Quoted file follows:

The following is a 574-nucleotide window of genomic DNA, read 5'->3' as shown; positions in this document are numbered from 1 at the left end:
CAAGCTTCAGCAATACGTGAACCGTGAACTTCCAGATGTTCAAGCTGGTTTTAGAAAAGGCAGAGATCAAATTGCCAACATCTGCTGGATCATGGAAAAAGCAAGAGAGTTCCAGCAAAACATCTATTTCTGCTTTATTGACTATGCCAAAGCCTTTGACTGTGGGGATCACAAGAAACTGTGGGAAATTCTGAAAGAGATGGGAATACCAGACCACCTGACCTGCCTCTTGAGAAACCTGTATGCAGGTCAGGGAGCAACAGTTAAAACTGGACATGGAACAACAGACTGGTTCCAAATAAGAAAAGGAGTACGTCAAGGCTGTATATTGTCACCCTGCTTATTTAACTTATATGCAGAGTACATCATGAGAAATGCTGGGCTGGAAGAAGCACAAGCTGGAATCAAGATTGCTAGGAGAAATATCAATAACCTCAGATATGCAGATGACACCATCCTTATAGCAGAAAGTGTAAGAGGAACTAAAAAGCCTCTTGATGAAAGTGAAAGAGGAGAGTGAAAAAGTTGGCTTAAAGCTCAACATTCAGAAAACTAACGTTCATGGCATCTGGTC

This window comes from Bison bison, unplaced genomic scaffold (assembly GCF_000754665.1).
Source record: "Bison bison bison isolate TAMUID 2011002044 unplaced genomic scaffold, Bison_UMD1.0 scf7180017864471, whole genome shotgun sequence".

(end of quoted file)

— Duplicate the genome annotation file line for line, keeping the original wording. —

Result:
The following is a 574-nucleotide window of genomic DNA, read 5'->3' as shown; positions in this document are numbered from 1 at the left end:
CAAGCTTCAGCAATACGTGAACCGTGAACTTCCAGATGTTCAAGCTGGTTTTAGAAAAGGCAGAGATCAAATTGCCAACATCTGCTGGATCATGGAAAAAGCAAGAGAGTTCCAGCAAAACATCTATTTCTGCTTTATTGACTATGCCAAAGCCTTTGACTGTGGGGATCACAAGAAACTGTGGGAAATTCTGAAAGAGATGGGAATACCAGACCACCTGACCTGCCTCTTGAGAAACCTGTATGCAGGTCAGGGAGCAACAGTTAAAACTGGACATGGAACAACAGACTGGTTCCAAATAAGAAAAGGAGTACGTCAAGGCTGTATATTGTCACCCTGCTTATTTAACTTATATGCAGAGTACATCATGAGAAATGCTGGGCTGGAAGAAGCACAAGCTGGAATCAAGATTGCTAGGAGAAATATCAATAACCTCAGATATGCAGATGACACCATCCTTATAGCAGAAAGTGTAAGAGGAACTAAAAAGCCTCTTGATGAAAGTGAAAGAGGAGAGTGAAAAAGTTGGCTTAAAGCTCAACATTCAGAAAACTAACGTTCATGGCATCTGGTC

This window comes from Bison bison, unplaced genomic scaffold (assembly GCF_000754665.1).
Source record: "Bison bison bison isolate TAMUID 2011002044 unplaced genomic scaffold, Bison_UMD1.0 scf7180017864471, whole genome shotgun sequence".